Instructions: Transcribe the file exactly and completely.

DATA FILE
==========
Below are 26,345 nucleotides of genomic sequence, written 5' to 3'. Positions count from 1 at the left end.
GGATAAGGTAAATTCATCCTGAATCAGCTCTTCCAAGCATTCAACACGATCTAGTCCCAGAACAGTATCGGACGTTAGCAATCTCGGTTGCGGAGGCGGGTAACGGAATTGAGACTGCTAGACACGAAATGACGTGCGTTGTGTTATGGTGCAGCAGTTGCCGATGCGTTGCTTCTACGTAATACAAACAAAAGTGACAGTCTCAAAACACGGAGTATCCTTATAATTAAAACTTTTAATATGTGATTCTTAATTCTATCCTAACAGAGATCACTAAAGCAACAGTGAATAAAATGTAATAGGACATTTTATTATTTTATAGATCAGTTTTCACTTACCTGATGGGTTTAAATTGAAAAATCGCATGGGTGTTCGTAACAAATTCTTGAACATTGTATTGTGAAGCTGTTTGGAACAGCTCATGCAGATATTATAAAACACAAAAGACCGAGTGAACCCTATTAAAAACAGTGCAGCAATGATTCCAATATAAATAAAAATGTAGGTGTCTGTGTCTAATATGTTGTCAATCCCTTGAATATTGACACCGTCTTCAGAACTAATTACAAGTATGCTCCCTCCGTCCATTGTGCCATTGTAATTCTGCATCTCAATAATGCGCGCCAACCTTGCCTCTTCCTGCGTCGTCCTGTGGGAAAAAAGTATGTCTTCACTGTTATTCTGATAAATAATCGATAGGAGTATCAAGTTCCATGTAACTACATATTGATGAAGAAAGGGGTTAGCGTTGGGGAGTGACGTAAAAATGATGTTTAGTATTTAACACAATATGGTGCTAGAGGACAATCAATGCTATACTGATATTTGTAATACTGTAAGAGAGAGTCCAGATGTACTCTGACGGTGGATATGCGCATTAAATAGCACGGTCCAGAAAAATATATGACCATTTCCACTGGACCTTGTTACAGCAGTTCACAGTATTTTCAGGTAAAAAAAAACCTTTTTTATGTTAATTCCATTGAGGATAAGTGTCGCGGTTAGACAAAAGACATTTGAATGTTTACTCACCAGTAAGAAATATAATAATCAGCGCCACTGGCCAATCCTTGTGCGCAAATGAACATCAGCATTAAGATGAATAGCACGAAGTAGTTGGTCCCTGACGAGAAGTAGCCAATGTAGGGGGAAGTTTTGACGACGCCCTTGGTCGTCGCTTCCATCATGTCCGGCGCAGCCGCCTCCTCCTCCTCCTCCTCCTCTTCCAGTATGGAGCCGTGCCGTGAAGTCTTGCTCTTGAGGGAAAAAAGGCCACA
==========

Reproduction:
Below are 26,345 nucleotides of genomic sequence, written 5' to 3'. Positions count from 1 at the left end.
GGATAAGGTAAATTCATCCTGAATCAGCTCTTCCAAGCATTCAACACGATCTAGTCCCAGAACAGTATCGGACGTTAGCAATCTCGGTTGCGGAGGCGGGTAACGGAATTGAGACTGCTAGACACGAAATGACGTGCGTTGTGTTATGGTGCAGCAGTTGCCGATGCGTTGCTTCTACGTAATACAAACAAAAGTGACAGTCTCAAAACACGGAGTATCCTTATAATTAAAACTTTTAATATGTGATTCTTAATTCTATCCTAACAGAGATCACTAAAGCAACAGTGAATAAAATGTAATAGGACATTTTATTATTTTATAGATCAGTTTTCACTTACCTGATGGGTTTAAATTGAAAAATCGCATGGGTGTTCGTAACAAATTCTTGAACATTGTATTGTGAAGCTGTTTGGAACAGCTCATGCAGATATTATAAAACACAAAAGACCGAGTGAACCCTATTAAAAACAGTGCAGCAATGATTCCAATATAAATAAAAATGTAGGTGTCTGTGTCTAATATGTTGTCAATCCCTTGAATATTGACACCGTCTTCAGAACTAATTACAAGTATGCTCCCTCCGTCCATTGTGCCATTGTAATTCTGCATCTCAATAATGCGCGCCAACCTTGCCTCTTCCTGCGTCGTCCTGTGGGAAAAAAGTATGTCTTCACTGTTATTCTGATAAATAATCGATAGGAGTATCAAGTTCCATGTAACTACATATTGATGAAGAAAGGGGTTAGCGTTGGGGAGTGACGTAAAAATGATGTTTAGTATTTAACACAATATGGTGCTAGAGGACAATCAATGCTATACTGATATTTGTAATACTGTAAGAGAGAGTCCAGATGTACTCTGACGGTGGATATGCGCATTAAATAGCACGGTCCAGAAAAATATATGACCATTTCCACTGGACCTTGTTACAGCAGTTCACAGTATTTTCAGGTAAAAAAAAACCTTTTTTATGTTAATTCCATTGAGGATAAGTGTCGCGGTTAGACAAAAGACATTTGAATGTTTACTCACCAGTAAGAAATATAATAATCAGCGCCACTGGCCAATCCTTGTGCGCAAATGAACATCAGCATTAAGATGAATAGCACGAAGTAGTTGGTCCCTGACGAGAAGTAGCCAATGTAGGGGGAAGTTTTGACGACGCCCTTGGTCGTCGCTTCCATCATGTCCGGCGCAGCCGCCTCCTCCTCCTCCTCCTCCTCTTCCAGTATGGAGCCGTGCCGTGAAGTCTTGCTCTTGAGGGAAAAAAGGCCACA